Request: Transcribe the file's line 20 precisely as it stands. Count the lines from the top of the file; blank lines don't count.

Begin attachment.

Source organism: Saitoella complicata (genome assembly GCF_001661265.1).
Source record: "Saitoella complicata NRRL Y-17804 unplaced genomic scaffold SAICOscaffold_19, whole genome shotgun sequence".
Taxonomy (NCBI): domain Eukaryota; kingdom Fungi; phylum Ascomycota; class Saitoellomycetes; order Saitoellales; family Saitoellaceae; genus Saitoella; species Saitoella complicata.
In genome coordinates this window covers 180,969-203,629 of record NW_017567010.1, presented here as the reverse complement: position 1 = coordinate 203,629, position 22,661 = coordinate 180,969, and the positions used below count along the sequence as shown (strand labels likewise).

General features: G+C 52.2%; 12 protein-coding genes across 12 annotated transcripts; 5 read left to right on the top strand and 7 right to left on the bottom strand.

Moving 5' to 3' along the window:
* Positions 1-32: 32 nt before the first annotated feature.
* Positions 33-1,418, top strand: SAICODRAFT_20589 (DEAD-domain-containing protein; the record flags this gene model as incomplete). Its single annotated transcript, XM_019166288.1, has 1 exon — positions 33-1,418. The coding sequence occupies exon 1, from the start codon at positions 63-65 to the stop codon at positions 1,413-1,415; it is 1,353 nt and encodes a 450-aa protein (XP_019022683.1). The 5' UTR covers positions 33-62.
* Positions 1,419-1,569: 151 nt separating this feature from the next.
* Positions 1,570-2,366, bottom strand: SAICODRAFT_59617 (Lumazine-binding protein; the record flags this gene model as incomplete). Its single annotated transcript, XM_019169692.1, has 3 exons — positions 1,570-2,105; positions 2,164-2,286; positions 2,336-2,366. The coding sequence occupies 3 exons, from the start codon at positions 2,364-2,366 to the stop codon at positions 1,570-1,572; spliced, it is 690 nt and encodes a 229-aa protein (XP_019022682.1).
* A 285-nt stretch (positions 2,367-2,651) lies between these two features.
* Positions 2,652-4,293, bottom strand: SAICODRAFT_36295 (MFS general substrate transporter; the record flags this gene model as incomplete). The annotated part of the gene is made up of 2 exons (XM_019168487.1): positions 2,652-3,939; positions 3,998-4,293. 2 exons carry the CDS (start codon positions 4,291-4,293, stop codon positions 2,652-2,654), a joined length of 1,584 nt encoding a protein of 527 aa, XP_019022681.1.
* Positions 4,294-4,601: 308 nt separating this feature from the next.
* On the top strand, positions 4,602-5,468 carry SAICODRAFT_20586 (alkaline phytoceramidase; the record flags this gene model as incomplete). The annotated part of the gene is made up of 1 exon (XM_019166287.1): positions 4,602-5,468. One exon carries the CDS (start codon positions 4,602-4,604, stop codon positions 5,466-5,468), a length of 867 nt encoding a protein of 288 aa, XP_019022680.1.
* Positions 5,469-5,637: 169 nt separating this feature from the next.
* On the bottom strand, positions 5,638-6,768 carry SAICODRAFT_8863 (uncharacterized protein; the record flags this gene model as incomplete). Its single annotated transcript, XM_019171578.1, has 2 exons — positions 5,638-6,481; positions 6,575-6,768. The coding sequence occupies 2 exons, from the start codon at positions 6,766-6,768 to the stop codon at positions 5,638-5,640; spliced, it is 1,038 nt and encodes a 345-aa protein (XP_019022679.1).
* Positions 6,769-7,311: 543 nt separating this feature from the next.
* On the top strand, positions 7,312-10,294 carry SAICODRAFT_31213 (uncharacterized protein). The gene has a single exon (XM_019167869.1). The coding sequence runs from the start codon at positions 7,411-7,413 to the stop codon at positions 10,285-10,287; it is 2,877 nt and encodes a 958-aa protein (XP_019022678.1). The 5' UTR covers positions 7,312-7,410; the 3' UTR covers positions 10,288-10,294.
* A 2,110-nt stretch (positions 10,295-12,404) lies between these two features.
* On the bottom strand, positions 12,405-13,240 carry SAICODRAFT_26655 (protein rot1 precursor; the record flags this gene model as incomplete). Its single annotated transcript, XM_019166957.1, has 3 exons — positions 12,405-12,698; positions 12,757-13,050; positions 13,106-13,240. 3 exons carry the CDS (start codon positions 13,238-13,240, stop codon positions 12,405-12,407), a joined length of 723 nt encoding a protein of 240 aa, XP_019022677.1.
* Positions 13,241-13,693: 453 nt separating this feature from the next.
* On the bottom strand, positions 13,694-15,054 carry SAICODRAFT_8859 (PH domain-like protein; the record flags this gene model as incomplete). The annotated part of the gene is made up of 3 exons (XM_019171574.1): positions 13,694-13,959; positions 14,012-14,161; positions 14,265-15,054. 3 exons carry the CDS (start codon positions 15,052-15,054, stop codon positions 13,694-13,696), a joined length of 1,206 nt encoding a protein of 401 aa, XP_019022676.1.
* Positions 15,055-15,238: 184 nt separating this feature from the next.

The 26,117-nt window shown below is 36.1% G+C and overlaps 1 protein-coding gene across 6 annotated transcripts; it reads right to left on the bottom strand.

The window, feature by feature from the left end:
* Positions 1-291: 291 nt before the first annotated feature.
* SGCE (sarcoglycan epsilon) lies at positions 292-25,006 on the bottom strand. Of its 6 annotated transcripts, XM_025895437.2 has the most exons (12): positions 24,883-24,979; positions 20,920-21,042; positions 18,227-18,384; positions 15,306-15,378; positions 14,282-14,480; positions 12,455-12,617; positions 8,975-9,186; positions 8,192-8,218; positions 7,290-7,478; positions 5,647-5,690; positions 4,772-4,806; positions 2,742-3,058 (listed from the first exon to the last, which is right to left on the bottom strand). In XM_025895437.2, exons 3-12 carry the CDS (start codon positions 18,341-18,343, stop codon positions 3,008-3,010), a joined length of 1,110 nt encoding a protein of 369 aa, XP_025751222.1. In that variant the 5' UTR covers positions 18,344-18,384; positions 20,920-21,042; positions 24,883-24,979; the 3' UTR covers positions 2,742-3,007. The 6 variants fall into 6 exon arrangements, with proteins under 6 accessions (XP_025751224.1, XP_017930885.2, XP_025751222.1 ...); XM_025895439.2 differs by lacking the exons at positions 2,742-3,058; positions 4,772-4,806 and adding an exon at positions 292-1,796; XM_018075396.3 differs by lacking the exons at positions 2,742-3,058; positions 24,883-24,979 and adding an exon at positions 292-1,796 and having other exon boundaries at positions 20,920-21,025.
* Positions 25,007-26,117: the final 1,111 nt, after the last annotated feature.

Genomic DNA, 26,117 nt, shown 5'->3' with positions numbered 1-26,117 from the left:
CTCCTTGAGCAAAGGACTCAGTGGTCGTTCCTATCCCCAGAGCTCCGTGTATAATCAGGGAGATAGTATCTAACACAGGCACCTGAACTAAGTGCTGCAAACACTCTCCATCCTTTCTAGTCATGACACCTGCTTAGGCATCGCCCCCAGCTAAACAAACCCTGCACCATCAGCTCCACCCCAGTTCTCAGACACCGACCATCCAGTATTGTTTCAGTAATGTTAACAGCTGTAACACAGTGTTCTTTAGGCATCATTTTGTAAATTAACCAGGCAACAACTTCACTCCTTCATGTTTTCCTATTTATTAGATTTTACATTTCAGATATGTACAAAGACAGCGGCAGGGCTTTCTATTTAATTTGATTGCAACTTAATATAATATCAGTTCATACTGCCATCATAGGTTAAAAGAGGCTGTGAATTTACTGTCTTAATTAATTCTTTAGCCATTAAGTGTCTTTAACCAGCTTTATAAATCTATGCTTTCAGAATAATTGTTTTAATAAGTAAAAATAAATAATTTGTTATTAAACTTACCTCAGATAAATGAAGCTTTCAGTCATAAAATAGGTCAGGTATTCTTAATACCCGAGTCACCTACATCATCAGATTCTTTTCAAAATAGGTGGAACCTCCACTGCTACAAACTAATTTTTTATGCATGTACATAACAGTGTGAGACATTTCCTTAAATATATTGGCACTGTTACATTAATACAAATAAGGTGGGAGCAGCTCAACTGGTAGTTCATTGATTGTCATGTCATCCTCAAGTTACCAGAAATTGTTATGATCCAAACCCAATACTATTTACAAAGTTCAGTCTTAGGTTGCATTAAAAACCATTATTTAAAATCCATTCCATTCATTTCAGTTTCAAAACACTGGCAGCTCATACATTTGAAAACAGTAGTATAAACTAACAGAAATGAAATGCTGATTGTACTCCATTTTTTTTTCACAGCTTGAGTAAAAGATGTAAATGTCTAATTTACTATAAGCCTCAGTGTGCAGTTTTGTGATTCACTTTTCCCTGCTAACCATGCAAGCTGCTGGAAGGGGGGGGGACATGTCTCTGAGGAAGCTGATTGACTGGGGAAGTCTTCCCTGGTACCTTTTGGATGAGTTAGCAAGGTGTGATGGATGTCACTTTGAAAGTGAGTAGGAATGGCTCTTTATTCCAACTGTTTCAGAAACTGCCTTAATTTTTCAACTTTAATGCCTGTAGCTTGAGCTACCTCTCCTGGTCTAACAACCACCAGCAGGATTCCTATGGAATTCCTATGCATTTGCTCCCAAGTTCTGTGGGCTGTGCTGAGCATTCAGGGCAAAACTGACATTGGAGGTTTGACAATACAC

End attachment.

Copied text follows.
* On the bottom strand, positions 12,405-13,240 carry SAICODRAFT_26655 (protein rot1 precursor; the record flags this gene model as incomplete). Its single annotated transcript, XM_019166957.1, has 3 exons — positions 12,405-12,698; positions 12,757-13,050; positions 13,106-13,240. 3 exons carry the CDS (start codon positions 13,238-13,240, stop codon positions 12,405-12,407), a joined length of 723 nt encoding a protein of 240 aa, XP_019022677.1.